This post is the first in a new series, The Faces of Aegis, where we spotlight our clients: the people and businesses who are making an impact in the Tahoe-Truckee area and beyond.
The Sierra Nevada mountain range is a mecca for backcountry adventure. The Sierra is home to some of the best backcountry activities in the world, with its reliable snowpack, superb terrain, enviable deep winter powder, and relatively predictable avalanche danger.
When snowmobilers, skiers, snowboarders, climbers, and snowshoers venture off the beaten path to explore backcountry terrain outside of the ski area boundaries, they rely on the Sierra Avalanche Center for potentially life-saving information.
The Sierra Avalanche Center
The Sierra Avalanche Center is a non-profit organization in partnership with the US Forest Service who produces the daily avalanche advisory. Mark O'Geen, Executive Director of the Sierra Avalanche Center, let us know what it takes to create a reliable daily Avalanche advisory.
Predicting avalanche activity is the job of forecasters. And it's not for the faint of heart.
The forecasters begin their days early, at 4:30 AM they start pouring over the weather data from remote weather stations. The forecasters are looking to see how much new snow fell, exploring temperatures and wind. They use this data and the field observations from the previous day to publish the daily avalanche advisory at 7:00 AM.
Brandon Schwartz, SAC Lead Forecaster in the field.
A Day in the Field: How Avalanche Forecasting Works
"When an avalanche forecaster goes out in the field, they've been following the snowpack and the weather the entire season. So they're looking for something," says O'Geen. "They have a forecast in mind, and now they're looking to confirm it, to see if it's right, or to see if something's different than they expect it."
The forecasters do this by looking at the snow profile. They dig into the snow and analyze the layers of the snowpack, searching for weak layers that could potentially cause avalanches.
Forecasters also look for signs of recent avalanche activity, which is an indicator of an avalanche cycle. Additionally, the trained forecasters look for signs of instability, like shooting cracks or "whoomfing" noises that indicate a weak layer is collapsing.
Protecting Backcountry Adventurers, Near and Far
The result of long days in the field and early mornings spent poring over data is the daily avalanche report, which is accessed by snowmobilers, skiers, snowboarders, and other backcountry adventurers from all over the State of California... and even further.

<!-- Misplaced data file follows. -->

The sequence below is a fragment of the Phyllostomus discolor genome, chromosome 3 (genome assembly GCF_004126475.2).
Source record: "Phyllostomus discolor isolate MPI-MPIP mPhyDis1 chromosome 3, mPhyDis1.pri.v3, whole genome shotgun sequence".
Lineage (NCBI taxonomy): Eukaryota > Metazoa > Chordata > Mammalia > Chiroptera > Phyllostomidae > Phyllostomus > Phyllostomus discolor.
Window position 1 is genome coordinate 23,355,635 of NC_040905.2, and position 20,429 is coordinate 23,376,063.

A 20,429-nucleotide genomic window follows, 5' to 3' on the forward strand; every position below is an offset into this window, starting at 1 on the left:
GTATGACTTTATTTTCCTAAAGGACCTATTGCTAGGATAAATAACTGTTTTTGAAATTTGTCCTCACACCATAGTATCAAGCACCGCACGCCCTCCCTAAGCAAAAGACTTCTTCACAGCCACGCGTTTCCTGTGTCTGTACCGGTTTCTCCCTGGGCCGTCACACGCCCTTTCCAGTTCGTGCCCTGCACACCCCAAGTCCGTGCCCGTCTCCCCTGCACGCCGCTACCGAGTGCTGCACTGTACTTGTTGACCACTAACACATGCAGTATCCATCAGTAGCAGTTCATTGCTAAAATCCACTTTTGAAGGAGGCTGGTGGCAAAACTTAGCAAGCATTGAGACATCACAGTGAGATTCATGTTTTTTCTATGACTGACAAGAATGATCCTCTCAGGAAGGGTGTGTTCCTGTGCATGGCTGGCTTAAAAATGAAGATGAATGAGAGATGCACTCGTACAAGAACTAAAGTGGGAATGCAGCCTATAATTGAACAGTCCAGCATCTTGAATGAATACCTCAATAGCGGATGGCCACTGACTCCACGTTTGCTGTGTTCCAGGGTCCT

"Backcountry winter use is growing rapidly. And why wouldn't it? It's an incredible way to get exercise, experience solitude, and find the good snow! Sierra Avalanche Center is here to provide critical information to help people make better decisions in avalanche terrain and foster a knowledgeable and well-informed backcountry community," says O'Geen.
"We have users from Reno, to the Bay Area, all over California and, really, the country, because Lake Tahoe is a destination area. So anybody that does backcountry and comes to Tahoe will look at our website."
Education and Outreach
The Avalanche Center is a partnership between a non-profit organization and the US Forest Service. The non-profit arm also does a lot of avalanche awareness throughout the Tahoe-Truckee area.
Part of this outreach includes free presentations that increase awareness of avalanche dangers in backcountry areas. The non-profit targets youth in the community, such as youth ski teams, scout groups, middle schools, and high schools.
The Sierra Avalanche Center also holds avalanche education courses for recreational users and professionals who need a deeper understanding of avalanche risk and avoiding backcountry dangers.
Aegis Proudly Supports The Avalanche Center
The Sierra Avalanche Center works hard to protect backcountry adventurers from the risk of avalanche activity. To protect the skiers, snowboarders, snowmobilers, and guides who work and play on the mountainside, the Avalanche Center forecasters and volunteers take on a fair amount of risk of their own.
Aegis Insurance Markets is proud to provide insurance solutions for the Avalanche Center and the brave forecasters who help make the Sierra a safer place for everyone who wants to experience backcountry adventure for themselves.
The Avalanche Center is a non-profit organization that relies on support from individuals. If you want to support the Avalanche Center and the work they do, you can donate at avalanchecenter.org/donate.